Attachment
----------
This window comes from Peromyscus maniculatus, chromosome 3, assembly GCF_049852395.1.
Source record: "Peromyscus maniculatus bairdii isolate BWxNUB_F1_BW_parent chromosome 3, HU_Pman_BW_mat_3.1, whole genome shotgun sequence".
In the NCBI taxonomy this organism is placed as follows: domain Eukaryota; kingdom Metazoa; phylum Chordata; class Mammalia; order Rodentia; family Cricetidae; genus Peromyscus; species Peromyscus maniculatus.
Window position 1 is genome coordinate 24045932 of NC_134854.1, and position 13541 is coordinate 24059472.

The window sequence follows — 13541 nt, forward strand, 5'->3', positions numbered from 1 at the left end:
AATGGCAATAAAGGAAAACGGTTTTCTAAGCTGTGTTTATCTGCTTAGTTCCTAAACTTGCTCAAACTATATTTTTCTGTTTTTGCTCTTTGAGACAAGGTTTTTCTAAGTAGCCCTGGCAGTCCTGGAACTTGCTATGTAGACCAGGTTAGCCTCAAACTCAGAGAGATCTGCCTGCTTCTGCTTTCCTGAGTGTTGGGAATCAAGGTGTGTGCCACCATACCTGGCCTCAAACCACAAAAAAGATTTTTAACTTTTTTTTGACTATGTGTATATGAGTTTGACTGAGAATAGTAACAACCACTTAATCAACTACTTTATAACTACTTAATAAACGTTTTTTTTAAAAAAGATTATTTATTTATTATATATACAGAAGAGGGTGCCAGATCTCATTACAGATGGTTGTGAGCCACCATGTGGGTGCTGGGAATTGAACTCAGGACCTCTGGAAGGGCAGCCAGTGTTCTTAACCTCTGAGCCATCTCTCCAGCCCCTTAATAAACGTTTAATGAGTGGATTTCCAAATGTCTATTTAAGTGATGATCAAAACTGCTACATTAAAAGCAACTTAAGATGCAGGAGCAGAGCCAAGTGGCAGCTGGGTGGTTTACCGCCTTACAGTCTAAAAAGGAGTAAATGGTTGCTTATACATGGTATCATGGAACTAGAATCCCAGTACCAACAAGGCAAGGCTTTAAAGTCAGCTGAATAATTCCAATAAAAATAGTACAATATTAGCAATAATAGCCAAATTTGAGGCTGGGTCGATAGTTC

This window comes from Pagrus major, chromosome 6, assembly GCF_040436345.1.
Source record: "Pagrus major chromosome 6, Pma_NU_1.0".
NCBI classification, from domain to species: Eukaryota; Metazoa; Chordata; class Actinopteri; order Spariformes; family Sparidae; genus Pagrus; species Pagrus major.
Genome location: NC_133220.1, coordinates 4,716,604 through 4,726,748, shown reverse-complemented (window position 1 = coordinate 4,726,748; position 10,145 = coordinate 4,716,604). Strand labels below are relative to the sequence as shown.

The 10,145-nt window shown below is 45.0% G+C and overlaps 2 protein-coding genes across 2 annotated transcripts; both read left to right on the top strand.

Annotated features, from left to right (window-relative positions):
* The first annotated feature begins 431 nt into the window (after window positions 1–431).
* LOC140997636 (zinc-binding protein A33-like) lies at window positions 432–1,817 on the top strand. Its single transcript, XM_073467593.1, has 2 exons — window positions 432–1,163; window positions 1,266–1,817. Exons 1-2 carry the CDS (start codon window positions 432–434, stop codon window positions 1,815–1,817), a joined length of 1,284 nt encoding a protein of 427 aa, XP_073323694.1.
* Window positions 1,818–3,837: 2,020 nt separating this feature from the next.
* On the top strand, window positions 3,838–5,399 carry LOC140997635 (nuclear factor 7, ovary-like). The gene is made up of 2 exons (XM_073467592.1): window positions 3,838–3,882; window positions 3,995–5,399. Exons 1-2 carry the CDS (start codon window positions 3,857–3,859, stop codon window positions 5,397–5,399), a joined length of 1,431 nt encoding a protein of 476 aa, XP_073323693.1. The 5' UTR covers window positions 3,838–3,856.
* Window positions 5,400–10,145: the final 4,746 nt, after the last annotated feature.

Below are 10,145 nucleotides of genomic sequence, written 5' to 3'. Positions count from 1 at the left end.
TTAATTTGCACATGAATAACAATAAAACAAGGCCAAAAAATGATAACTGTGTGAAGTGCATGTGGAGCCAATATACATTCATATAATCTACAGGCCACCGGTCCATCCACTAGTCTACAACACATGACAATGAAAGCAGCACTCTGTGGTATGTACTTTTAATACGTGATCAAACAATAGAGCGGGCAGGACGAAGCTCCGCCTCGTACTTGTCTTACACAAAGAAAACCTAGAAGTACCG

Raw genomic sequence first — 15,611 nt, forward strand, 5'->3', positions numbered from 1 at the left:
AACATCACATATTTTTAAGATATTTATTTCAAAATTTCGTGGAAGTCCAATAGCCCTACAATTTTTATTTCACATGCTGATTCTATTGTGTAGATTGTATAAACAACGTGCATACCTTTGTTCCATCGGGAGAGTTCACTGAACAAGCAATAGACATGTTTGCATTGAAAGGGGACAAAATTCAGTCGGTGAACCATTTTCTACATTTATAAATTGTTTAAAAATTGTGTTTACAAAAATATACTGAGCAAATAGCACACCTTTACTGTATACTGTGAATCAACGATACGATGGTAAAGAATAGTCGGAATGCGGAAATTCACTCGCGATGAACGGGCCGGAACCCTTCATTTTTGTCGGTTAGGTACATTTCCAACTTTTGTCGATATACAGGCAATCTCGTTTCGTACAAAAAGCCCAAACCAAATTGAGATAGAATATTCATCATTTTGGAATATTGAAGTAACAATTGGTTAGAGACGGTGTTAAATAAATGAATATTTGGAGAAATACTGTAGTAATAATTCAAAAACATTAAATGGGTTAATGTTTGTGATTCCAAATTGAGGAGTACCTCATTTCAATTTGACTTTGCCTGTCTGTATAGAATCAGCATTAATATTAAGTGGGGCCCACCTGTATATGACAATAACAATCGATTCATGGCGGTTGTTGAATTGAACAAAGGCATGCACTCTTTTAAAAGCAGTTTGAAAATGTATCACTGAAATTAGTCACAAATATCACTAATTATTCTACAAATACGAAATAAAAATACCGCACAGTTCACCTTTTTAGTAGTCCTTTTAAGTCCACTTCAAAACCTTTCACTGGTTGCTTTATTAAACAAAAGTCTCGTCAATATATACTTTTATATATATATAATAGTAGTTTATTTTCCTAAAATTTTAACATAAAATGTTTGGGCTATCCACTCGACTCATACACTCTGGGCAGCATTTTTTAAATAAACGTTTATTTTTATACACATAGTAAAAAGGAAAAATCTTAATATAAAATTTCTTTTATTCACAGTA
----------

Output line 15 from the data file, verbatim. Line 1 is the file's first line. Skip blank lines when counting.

* Window positions 1,818–3,837: 2,020 nt separating this feature from the next.